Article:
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Bradley
Mar 26, 2013 rated it really liked it
Green Mars is, unfortunately, a bit dated.

The science is still freaking awesome and the sheer amount of cutting edge technology, be it biology, the physical sciences, the sheer insanity of terraforming a whole planet... still blows me away. Some of my favorite parts, or, indeed, *most* of my favorite parts, are the scientific expositions, ruminations, digressions, and especially the plot developments and twists that come from the science!

Where I have a little issue is where I had a little issu
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Apatt
Jun 06, 2014 rated it liked it
“Technically he weighed about forty kilos, but as he walked along it felt more like five. Very strange, even unpleasant. Like walking on buttered glass.”
This is my favorite feature of hard science fiction, the little minutiae that make the imaginary scenes not merely believable but also visceral; more vivid to me than riding on a dragon’s back and such. I like Kim Stanley Robinson’s conception of a Mars in the process of terraformation where global warming is actually a good thing!

Green Mars i
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Ron
Feb 02, 2011 rated it liked it
Shelves: maps, science-fiction
I'd like to rate it higher, but it's too didactic. Too preachy. In many places, just plain boring.

Sort of an SF The Silmarillion—for better or worse. A great narrative story and in Robinson's case a firm scientific aura, but too many data dumps and too much historical narrative. The plots are good, but are slighted by the science and "history." And it's all too easy.

The cast is too large and sound too much alike.

Too many key points are made with little thought or reflection.

Interestingly, he pop
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Robin Wiley
For me, this trilogy is one of those life-changing books - something you talk about, and think about years later. If we ever go to Mars - this is the way it should be done. For those of you not familiar with Kim Stanley Robinson, his science is so grounded in real, hard, current science - it's called future history.

For those of you scared of sci-fi being too boring - much like that physics class you hated - relax. Robinson gives you the basic idea, without pages to describe just how a particula
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Megan Baxter
Nov 11, 2014 rated it really liked it
If I remember my review of Red Mars correctly, I spent much of my time wondering why we weren't spending time with what seemed the most interesting parts of the story - Hiroko's hidden colony and the rebels. Apparently I just need to be a little more patient, but that's never been my strong point. Green Mars is almost entirely from outside the official corporate structures of power, and spends most of its time with Hiroko's colony and the rebels, as they try to reconcile vastly different goals a ...more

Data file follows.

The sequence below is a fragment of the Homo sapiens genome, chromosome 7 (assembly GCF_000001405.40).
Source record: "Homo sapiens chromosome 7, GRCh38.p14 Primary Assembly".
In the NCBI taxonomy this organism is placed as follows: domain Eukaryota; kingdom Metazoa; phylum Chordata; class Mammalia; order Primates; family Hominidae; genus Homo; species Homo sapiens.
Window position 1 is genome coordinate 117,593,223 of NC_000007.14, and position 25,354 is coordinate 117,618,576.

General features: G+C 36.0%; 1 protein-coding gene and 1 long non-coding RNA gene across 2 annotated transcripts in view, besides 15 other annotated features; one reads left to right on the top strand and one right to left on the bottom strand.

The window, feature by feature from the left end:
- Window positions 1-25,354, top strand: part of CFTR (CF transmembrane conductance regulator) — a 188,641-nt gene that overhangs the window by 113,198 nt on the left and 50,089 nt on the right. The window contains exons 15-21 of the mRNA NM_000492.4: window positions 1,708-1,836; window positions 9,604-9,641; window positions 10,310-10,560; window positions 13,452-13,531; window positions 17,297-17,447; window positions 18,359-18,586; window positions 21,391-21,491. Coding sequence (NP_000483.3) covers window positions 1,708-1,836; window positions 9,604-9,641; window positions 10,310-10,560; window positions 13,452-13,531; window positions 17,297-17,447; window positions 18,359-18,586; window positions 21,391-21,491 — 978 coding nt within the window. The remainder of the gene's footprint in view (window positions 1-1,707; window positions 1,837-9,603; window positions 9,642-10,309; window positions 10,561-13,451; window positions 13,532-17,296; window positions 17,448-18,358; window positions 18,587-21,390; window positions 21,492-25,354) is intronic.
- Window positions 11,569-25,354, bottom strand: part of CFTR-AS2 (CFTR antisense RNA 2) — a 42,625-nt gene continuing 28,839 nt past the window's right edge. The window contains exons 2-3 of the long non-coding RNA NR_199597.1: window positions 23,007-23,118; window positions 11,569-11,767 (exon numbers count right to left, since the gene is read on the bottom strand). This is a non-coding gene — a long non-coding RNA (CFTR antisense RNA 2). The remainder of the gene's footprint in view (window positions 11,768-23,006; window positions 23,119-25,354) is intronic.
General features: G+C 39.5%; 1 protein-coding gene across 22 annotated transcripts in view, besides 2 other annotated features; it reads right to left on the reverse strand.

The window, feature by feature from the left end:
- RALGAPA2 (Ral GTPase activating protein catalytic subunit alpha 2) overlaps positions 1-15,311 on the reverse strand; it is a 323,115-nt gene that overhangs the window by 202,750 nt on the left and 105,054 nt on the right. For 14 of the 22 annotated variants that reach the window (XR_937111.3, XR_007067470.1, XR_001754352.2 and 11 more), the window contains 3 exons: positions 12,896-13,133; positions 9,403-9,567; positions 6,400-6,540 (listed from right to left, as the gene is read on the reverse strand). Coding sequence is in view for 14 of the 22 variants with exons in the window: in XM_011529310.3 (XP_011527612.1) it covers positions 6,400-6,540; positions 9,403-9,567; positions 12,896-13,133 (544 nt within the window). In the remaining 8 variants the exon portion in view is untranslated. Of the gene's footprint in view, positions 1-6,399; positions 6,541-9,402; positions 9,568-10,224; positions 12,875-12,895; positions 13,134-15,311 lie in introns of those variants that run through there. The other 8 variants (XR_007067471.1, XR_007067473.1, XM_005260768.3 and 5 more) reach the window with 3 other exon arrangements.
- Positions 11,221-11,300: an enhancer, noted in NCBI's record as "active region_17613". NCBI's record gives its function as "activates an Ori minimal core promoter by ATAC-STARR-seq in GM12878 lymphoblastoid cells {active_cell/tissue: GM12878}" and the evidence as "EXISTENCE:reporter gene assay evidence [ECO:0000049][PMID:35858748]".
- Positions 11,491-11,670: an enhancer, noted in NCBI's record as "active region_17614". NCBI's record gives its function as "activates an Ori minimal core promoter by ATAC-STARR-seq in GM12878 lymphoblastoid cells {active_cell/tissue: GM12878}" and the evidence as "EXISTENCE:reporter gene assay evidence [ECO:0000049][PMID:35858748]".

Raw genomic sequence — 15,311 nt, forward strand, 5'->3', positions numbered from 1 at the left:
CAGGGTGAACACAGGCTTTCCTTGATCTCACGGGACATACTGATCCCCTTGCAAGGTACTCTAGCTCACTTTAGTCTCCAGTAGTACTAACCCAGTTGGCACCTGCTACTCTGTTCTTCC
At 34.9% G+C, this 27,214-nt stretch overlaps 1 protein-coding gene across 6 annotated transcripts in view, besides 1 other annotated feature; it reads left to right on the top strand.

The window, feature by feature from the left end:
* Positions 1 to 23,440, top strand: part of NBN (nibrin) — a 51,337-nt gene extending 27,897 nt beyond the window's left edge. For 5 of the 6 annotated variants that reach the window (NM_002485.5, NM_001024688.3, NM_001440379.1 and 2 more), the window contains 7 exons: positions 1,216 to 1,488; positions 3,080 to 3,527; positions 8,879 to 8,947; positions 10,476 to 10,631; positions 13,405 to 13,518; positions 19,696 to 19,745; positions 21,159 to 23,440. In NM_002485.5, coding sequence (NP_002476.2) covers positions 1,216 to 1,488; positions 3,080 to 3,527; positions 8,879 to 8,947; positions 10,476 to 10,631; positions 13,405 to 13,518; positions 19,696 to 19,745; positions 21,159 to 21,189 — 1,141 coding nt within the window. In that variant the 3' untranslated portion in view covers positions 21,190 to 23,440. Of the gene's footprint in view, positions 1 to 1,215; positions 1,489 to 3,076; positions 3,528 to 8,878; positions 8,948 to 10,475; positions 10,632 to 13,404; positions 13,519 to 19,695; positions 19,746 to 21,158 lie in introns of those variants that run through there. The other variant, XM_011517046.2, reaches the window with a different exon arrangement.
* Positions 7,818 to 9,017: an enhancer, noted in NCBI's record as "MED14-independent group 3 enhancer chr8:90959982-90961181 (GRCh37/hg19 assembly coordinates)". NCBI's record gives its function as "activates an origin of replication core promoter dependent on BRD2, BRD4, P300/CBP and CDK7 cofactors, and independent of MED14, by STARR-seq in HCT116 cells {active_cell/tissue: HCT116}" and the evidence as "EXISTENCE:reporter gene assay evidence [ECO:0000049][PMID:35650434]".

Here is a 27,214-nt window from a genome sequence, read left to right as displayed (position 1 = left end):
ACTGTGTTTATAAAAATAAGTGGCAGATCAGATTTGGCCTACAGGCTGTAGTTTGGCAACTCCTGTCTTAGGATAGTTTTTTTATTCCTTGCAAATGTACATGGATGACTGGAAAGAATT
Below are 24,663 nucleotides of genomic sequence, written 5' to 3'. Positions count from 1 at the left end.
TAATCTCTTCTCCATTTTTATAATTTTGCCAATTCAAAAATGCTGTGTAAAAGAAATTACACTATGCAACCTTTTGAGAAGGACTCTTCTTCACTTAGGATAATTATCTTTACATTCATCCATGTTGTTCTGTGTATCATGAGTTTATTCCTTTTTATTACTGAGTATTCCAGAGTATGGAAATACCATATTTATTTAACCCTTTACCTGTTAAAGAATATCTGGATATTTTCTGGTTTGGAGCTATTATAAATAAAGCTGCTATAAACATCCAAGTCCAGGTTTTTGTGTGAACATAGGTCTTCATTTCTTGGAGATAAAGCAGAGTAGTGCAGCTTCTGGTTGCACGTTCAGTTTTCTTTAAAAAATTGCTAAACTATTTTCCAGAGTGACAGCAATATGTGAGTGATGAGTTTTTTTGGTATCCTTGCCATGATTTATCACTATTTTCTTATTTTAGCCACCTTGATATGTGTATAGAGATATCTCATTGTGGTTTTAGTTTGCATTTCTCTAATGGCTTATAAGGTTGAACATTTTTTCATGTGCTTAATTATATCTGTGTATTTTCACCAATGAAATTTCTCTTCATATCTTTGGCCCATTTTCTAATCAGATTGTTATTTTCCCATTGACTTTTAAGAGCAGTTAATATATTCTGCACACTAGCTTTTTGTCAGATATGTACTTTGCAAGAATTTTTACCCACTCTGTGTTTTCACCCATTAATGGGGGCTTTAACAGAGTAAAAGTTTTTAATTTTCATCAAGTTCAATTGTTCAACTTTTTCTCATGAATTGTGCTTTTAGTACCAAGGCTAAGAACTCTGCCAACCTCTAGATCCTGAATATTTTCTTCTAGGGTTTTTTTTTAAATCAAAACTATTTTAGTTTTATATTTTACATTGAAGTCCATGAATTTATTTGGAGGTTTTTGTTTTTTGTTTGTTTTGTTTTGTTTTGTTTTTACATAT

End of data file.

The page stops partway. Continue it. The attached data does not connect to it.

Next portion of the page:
Leo Robertson
May 02, 2017 rated it really liked it
Someone said if God wrote, he'd write like Tolstoy. That really depends what he's interested in! And reading what God wrote depends on what you're interested in. Unrest amongst 19th century Russian farmers? Ahahah—Anna Karenina is rubbish.

If God wrote about the colonisation of Mars, its long process, the terraforming, the space elevator construction, the asteroid mining, the religious upset, the marring of science by the oligarchical companies that back the scientists, the struggles of Martian-b
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Jeraviz
Jul 18, 2017 rated it it was ok  ·  review of another edition
Shelves: science-fiction
Este libro es como un dulce metido en una caja fuerte en la jaula de un oso hambriento.
Me explico, que ya estoy viendo vuestras caras de: "¿Pero qué c***?"

El dulce es la historia. Atractiva, sugerente y apetecible. ¿Quién no quiere leer una historia sobre los primeros colonos de Marte y su terraformación?

La caja fuerte son los personajes. Todos muy planos que no me han causado empatía ninguna. Están ahí como simples herramientas para contar una historia. Son un impedimento para comerme el dulce
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Ram
Oct 21, 2018 rated it really liked it
50 years after the events described in Red Mars (mainly the revolt of 2061), at the early 22nd-century, Mars is controlled by giant Earth based commercial companies called metanationals. Among other goals, the metanationals intend to exploit mars and use it as a refuge from earth, in case mankind destruct earth. Mars is in a stage of terraforming that has allowed plants to grow but there is an unrest among the population, unrest against the ruling part that earth has on mars. Most of the leaders ...more